Refugee: ‘Calais is like heaven compared to Eritrea’
Eritrean refugee Ezedin Osman, 29 of Nottingham City Centre tells his story during a special Beestonian Film Club hosted in partnership with Notts Alternative Film Network at Cafe Roya in Wollaton Road, Beeston Eritrean refugee Ezedin
Eritrean refugee Ezedin Osman, 29 of Nottingham City Centre tells his story during a special Beestonian Film Club hosted in partnership with Notts Alternative Film Network at Cafe Roya in Wollaton Road, Beeston
Eritrean refugee Ezedin Osman arrived in Britain after months crossing mountains, two seas and at least eight countries – with the help of ten smugglers.
The 29-year-old fled the military dictatorship in his homeland and has called for the British government to do more to stop the regime’s crimes.
Ezedin wants to return to the east African country, which has an estimated monthly exodus of 5,000 people, if the regime is removed.
He is studying for a master’s degree in pharmacology at Nottingham Trent University, because many of his countrymen are unable to access basic medicines such as paracetamol.
They often travel to neighbouring countries, like Sudan, for treatment, which is what Ezedin’s mother attempted before she died in 2014.
The Forest Fields resident, whose fellow refugees in full-time work are helping him pay his fees, said: “Hopefully, one day, the situation will improve and I can go home and help the people.
I don’t want anything like what happened to my mum to happen to anyone else but there are many other people in my mother’s situation. I chose pharmacy because I don’t want to see this happen again.”
When he left Eritrea, Ezedin travelled for 11 days through mountains to reach Sudan, a journey that takes four hours by car. Smugglers then helped him board a flight to Turkey using a fake passport and he entered Greece via a dingy over the Mediterranean Sea.
He walked through Albania, Montenegro and Serbia to Italy, where he caught a train to France. He spent three nights in November 2013 living at the infamous “Jungle” in Calais, before crossing to the UK.
He said: “It’s like living in the rain, with no proper shelter or food. You don’t have a house, or a room, to stay in.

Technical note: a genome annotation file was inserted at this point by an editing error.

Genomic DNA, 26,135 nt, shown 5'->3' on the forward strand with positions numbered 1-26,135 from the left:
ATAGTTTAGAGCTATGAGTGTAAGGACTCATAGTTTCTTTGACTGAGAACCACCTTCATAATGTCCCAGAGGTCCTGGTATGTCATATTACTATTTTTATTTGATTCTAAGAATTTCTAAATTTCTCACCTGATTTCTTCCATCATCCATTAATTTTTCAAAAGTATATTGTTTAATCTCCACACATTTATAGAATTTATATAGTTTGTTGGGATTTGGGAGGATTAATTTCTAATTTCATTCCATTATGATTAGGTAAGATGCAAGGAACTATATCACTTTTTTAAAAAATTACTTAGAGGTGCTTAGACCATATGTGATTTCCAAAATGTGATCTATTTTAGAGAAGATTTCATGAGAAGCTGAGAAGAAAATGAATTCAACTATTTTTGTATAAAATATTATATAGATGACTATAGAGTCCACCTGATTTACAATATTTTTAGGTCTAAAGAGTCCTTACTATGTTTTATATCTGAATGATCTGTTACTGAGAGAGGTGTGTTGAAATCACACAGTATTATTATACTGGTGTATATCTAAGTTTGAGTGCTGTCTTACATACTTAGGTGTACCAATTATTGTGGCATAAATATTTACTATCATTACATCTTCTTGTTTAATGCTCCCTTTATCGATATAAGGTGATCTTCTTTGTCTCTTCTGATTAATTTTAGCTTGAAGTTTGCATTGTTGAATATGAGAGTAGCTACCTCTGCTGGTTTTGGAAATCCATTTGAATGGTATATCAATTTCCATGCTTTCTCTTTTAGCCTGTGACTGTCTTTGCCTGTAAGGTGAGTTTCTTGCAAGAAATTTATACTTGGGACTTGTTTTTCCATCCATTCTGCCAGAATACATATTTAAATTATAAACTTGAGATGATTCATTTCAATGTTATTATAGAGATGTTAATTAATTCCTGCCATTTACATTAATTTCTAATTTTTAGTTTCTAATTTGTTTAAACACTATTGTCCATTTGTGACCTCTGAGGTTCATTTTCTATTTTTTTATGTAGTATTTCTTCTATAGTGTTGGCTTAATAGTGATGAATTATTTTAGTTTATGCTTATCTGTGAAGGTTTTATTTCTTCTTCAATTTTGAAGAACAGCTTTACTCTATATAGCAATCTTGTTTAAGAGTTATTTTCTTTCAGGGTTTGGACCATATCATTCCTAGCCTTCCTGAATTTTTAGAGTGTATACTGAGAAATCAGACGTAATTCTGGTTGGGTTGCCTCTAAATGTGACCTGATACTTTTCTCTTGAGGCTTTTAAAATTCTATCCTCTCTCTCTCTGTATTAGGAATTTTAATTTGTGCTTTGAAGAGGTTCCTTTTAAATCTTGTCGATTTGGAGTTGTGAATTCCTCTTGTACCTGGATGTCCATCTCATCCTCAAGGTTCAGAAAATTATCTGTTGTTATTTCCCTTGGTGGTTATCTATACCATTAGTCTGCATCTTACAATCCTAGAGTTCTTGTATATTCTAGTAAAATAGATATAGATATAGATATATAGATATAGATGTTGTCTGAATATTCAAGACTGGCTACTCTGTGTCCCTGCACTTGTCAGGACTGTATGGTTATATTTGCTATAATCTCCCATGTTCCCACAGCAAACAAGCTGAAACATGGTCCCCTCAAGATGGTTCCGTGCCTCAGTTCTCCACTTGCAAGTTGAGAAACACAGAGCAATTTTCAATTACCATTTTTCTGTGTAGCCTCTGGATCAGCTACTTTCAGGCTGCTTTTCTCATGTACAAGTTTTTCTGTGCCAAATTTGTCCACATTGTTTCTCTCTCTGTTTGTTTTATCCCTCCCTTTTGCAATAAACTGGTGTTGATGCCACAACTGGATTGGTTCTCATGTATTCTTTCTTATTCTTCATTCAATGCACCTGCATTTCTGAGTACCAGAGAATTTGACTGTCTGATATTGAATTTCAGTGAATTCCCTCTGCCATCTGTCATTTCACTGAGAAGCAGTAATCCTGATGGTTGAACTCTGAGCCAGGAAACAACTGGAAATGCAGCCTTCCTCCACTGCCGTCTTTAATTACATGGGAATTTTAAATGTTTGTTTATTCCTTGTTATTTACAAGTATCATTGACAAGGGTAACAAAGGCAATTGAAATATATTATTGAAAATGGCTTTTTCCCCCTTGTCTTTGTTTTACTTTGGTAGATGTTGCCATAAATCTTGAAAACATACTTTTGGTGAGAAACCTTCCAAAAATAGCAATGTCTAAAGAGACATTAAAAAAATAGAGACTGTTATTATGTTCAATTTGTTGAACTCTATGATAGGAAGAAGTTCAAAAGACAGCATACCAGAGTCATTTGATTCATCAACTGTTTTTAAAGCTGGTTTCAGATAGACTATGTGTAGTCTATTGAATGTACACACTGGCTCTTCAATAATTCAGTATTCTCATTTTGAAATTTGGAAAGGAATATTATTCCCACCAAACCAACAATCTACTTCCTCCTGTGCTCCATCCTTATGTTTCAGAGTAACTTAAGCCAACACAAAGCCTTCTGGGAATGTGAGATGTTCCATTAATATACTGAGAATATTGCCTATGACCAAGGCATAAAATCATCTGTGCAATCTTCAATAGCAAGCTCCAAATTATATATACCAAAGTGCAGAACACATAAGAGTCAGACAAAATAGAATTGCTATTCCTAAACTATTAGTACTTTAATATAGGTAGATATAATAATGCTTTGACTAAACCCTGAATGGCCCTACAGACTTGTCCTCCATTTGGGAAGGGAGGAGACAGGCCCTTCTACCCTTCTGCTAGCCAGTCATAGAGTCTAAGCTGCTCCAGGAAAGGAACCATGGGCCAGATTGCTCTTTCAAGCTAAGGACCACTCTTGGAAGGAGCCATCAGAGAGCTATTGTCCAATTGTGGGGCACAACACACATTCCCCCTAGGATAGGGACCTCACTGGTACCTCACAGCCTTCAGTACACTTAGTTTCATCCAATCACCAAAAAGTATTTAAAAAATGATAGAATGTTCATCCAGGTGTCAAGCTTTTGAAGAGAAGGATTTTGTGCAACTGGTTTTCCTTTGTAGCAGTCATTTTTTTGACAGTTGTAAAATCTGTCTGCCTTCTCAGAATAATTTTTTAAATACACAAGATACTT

“When you make the journey, you are not sure you are going to survive. You know your life is 50-50 but you are willing to take that risk.
“Compared with what is going on in my country, being in Calais is like heaven. At least you breathe fresh air and feel a sense of freedom.
“The way the French authorities treat you is dignified. They just ask you to go back and walk away. In my country, if you get caught crossing the border, they shoot you or keep you in a shipping container all your life.
“In a free society, they don’t fathom that this sort of thing can happen to another human being.”
He said: “I think it went on a train. I got into the vehicle at 2am, we left France at 6am and we made it to the UK at 10am. It is scary because you don’t know where you are going to end up, or whether you will end up suffocating.”
After being granted asylum, he was housed in Nottingham, where, generally, he gets a warm welcome.
He said: “Most people listen to you and sympathise. There are some who listen to the right-wing media, which is scaring a lot of people in the UK. But refugees are not here to take people’s jobs. We are not migrants; the two are often confused. We come because of the danger in our homeland. We are here for protection.”
Since arriving, Ezedin has spoken about the refugee crisis to, among others, members of the Notts Alternative Film Network, which showed the award-winning film A Syrian Love Story over Christmas at Beeston’s Cafe Roya., in Wollaton Road.
Ezedin said: “It doesn’t get as much coverage as Syria. But everyone is suffering. It’s getting worse and worse.”
Eritrea has had a military dictatorship since 1991, when it gained independence from Ethiopia. Ezedin says the exodus began in 1998, when the country was plunged into a two-year war with its former rulers.
He wants Britain, and other western countries, to take a more active role in Africa’s politics.
He said: “The problem is systematic oppression. Britain is giving the country money but they spend that on more prisons. If Britain cannot remove the regime, then I would ask them to stop supporting it.”
He still speaks to his father, two brothers and sister by telephone. “I can’t ask them about the situation, because it’s hard for them to speak freely.
“But I can tell by the tone of their voices that things are no better.”
Bill Walton, refugee support co-ordinator for the Red Cross in Nottingham, helped Ezedin when he first arrived.
Mr Walton said: “Ezedin has been a fantastic volunteer.
“He’s not needed much support, he’s very pro-active.”